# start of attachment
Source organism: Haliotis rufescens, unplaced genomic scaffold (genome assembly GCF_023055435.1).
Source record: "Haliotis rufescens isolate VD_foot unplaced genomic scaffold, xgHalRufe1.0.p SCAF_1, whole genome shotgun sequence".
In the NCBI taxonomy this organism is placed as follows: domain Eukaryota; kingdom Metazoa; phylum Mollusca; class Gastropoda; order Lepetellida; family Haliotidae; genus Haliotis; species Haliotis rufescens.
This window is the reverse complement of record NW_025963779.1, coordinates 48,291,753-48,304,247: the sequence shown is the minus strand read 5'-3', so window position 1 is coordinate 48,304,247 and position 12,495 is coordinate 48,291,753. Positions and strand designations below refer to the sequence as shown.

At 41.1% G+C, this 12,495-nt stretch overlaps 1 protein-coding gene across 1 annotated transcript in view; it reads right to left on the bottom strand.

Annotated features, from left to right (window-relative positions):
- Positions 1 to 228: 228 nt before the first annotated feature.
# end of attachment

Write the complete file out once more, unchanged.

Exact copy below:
Source organism: Haliotis rufescens, unplaced genomic scaffold (genome assembly GCF_023055435.1).
Source record: "Haliotis rufescens isolate VD_foot unplaced genomic scaffold, xgHalRufe1.0.p SCAF_1, whole genome shotgun sequence".
In the NCBI taxonomy this organism is placed as follows: domain Eukaryota; kingdom Metazoa; phylum Mollusca; class Gastropoda; order Lepetellida; family Haliotidae; genus Haliotis; species Haliotis rufescens.
This window is the reverse complement of record NW_025963779.1, coordinates 48,291,753-48,304,247: the sequence shown is the minus strand read 5'-3', so window position 1 is coordinate 48,304,247 and position 12,495 is coordinate 48,291,753. Positions and strand designations below refer to the sequence as shown.

At 41.1% G+C, this 12,495-nt stretch overlaps 1 protein-coding gene across 1 annotated transcript in view; it reads right to left on the bottom strand.

Annotated features, from left to right (window-relative positions):
- Positions 1 to 228: 228 nt before the first annotated feature.